Expect to hear a lot about abortion in America over the next few months.
He will be passionate and sincere but angry and polarized.
Abortion is such a divisive issue, and in America in particular, it touches on so many facets of society: politics, equality rights, race and religion.
Today, in the shadow of the Washington Monument, not far from the White House, it was the turn of “pro-choice” activists to make themselves heard.
In a celebration of the right to choose, and under the banner “Let’s banish our bodies”, thousands of people came together in a national effort to preserve access to abortion.
Speakers addressed the crowd with an urgency that reflected the Supreme Court shock leak this month.
The leak revealed that a majority of the court’s nine justices are willing to overturn American women’s constitutional right to choose an abortion.
In an instant, the leak electrified the pro and anti-abortion movements.
“We need to get out here and fight for our rights! It’s completely unfair to let a group of old people and people completely disconnected from the rest of America choose our fate,” walker Olivia told me.
“We are the land of the free. You shouldn’t cross state lines trying to get something that’s so integral and that so many people have understood and yet we’re ‘free’ but we don’t. didn’t get it,” said Christa Vonderberg.
We don’t know exactly when the judges’ decision will come; only that it will be in July.
The six men and three women on the conservative-leaning tribunal will rule on an issue that is not only deeply personal to so many people, but touches so many aspects of life here.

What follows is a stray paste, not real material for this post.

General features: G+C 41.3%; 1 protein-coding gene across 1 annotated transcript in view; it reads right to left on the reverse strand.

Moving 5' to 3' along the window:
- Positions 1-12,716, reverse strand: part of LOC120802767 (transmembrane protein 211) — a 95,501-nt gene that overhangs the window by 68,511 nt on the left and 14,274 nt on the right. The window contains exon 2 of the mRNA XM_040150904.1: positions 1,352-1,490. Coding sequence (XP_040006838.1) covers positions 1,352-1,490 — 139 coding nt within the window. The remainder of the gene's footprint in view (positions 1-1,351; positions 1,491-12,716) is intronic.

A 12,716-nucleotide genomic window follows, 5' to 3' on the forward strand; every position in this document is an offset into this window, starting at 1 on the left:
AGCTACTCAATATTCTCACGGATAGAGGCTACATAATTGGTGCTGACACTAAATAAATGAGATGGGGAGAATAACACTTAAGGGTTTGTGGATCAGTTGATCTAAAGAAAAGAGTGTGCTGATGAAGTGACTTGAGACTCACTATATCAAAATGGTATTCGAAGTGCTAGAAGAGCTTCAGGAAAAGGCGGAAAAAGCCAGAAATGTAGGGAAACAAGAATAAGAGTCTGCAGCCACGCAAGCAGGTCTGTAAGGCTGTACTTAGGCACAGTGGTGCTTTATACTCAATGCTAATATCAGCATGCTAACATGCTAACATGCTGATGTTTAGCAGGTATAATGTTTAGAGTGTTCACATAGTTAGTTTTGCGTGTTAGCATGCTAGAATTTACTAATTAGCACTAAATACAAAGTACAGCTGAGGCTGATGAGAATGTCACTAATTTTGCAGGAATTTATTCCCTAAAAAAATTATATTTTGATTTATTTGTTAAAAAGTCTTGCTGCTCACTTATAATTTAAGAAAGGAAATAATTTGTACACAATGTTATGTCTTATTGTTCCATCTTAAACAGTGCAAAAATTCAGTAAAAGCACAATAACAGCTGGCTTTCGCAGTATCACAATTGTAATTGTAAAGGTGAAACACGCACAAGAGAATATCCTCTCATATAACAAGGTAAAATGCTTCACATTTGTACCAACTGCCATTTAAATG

It has become a question of politics, of religion, of race, of equality. More importantly, many here argue that it is simply a matter of health, a basic right of choice.
The near total ban on abortion in many states across America would, they say, create a deep health care crisis as women go into hiding or are forced to have children they cannot care for. .
Even the terminology is controversial. One camp presents itself as “pro-life”. The other identifies as “pro-choice”.
Yet those who are pro-choice do not like the idea that the pro-life label implies that they are anti-life.
Pro-choicers point out that pro-lifers are for the life of an unborn fetus and seem to care little for the lives of young, often very poor, women who would be forced into childbirth.
Pro-lifers are deeply angered by the other side’s assertion that they are pro-choice since they give the aborted baby no choice.
It’s a question that goes to the heart of what America means, what it stands for.
The one-sided energy and dynamism of today’s debate suggests a noisy and divisive road ahead.